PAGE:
JULY 10, 1959
HYDE PARK—There was a brief dispatch in our newspapers recently saying that Mrs. Khrushchev would accompany her husband on a trip to the Scandinavian countries. And this small notice brought me a suggestion from a woman who lives in Bronxville, N.Y. She writes:
"Perhaps it will fall to the women of the world to be the successful architects of world peace. Now that Mrs. Khrushchev and many of her country women are visiting the West and are receiving visits from women from all over the world within their borders, may we not hear expressions through their newspapers and magazines of their thoughts on world peace, their suggestions and proposals for practical peaceful coexistence?"
Yesterday I visited the Russian Exhibition at the Coliseum in New York City. And as one comes to the head of the middle escalators one is confronted with two statements to the effect that the Russians want peace and coexistence with people of different political ideas.
Now this is good propaganda and undoubtedly true if the different ideas would not in any way disturb the Russian premise that eventually (and before too long, they think) the world will be a Communist world.
And it is my feeling that the American woman visiting in Russia who hopes to hear some really practical suggestions coming from the Soviet women is apt to discover that the Russians cannot deviate very much from the lines laid down by Mr. Khrushchev. If they do deviate at all they must be very general in their statements.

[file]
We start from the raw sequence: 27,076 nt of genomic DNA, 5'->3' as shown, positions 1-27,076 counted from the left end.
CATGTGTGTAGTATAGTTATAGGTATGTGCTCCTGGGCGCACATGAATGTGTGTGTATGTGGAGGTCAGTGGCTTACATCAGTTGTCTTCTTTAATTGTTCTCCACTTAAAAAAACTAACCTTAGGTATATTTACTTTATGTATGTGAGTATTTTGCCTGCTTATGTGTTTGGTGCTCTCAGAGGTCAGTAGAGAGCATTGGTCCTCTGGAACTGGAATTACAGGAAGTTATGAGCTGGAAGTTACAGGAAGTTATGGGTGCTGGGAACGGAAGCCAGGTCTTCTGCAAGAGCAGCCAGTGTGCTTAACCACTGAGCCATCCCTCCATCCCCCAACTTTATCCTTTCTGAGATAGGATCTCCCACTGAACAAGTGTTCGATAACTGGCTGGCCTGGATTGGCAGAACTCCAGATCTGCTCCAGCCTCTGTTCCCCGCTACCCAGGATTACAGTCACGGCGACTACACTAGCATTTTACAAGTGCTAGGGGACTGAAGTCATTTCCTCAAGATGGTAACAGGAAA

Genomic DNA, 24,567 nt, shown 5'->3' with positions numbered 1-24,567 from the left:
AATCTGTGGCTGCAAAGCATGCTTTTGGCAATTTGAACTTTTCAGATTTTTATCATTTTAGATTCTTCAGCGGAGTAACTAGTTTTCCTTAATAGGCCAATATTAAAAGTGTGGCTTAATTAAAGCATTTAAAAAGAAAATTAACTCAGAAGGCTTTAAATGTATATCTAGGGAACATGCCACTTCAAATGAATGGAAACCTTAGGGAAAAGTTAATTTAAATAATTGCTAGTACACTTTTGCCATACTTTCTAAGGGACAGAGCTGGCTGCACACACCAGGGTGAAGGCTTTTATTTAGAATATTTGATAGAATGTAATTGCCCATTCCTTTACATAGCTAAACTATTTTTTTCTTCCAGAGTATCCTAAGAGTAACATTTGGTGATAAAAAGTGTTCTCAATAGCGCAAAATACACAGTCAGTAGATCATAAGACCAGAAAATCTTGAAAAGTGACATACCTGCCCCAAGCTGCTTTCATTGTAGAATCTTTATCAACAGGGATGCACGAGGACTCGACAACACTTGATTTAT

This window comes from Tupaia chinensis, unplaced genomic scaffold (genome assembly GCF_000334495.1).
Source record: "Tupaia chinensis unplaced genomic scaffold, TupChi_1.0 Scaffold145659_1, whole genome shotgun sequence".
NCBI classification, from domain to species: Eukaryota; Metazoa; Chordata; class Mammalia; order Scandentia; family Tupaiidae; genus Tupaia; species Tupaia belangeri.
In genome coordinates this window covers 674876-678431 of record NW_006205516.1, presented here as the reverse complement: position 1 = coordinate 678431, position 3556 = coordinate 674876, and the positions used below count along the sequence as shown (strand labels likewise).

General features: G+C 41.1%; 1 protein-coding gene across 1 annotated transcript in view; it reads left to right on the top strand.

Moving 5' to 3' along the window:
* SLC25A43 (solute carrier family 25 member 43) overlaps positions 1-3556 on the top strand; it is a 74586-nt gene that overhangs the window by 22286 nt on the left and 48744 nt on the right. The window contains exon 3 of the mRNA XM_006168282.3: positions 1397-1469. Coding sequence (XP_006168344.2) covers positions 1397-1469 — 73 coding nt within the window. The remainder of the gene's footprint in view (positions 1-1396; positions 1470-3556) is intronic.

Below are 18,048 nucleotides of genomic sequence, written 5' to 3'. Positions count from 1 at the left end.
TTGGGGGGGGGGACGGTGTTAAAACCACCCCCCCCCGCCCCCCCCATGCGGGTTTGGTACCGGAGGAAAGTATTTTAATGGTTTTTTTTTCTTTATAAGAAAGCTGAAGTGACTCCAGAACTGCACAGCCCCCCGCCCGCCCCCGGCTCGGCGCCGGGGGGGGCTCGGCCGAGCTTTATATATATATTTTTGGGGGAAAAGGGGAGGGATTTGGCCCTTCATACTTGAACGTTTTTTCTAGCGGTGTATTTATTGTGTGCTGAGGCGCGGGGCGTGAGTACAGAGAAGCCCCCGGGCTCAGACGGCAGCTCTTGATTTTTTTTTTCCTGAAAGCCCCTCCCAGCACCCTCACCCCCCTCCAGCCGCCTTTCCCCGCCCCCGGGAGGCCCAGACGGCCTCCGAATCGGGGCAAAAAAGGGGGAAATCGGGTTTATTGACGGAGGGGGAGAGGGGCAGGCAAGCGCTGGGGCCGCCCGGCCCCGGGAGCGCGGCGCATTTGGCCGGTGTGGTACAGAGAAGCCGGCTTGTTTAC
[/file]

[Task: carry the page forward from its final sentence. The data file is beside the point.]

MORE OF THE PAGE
Mr. Khrushchev says the Russians want peace, so every Russian woman will repeat that. But the Soviets will not pinpoint how this is to be achieved, nor will they give up anything to be able to achieve it.
To get any concrete results we have to go through months and months of negotiation, by slowly working out one point after another until some kind of agreement can be reached.
I look for no quick results in any dealings with any Russians, but I do sincerely hope that we will keep on talking with the Russian women and that they will keep on talking with us. Little by little we may grow to a slightly better understanding. If nothing else, we may develop warm feelings toward each other.
I do not think it is possible to come into close contact with Russian people and not find that we like them and they like us. It is more difficult, however, to believe in their government representatives and to accept at face value what many of them say.
But if we do attempt to work out things little by little—for instance on the subject of nuclear energy—something beneficial to both sides may be worked out. And if that leads to solving other problems by the slow and painful process we may gradually gain some confidence in one another on high levels.
No one will keep promises that may be really harmful to the interests of his country, so we should try to work out solutions that are not only advantageous to ourselves but to the Russians. And no matter how small any gain is and how unimportant any subject may seem, we should keep on working toward our goal of a good and lasting peace.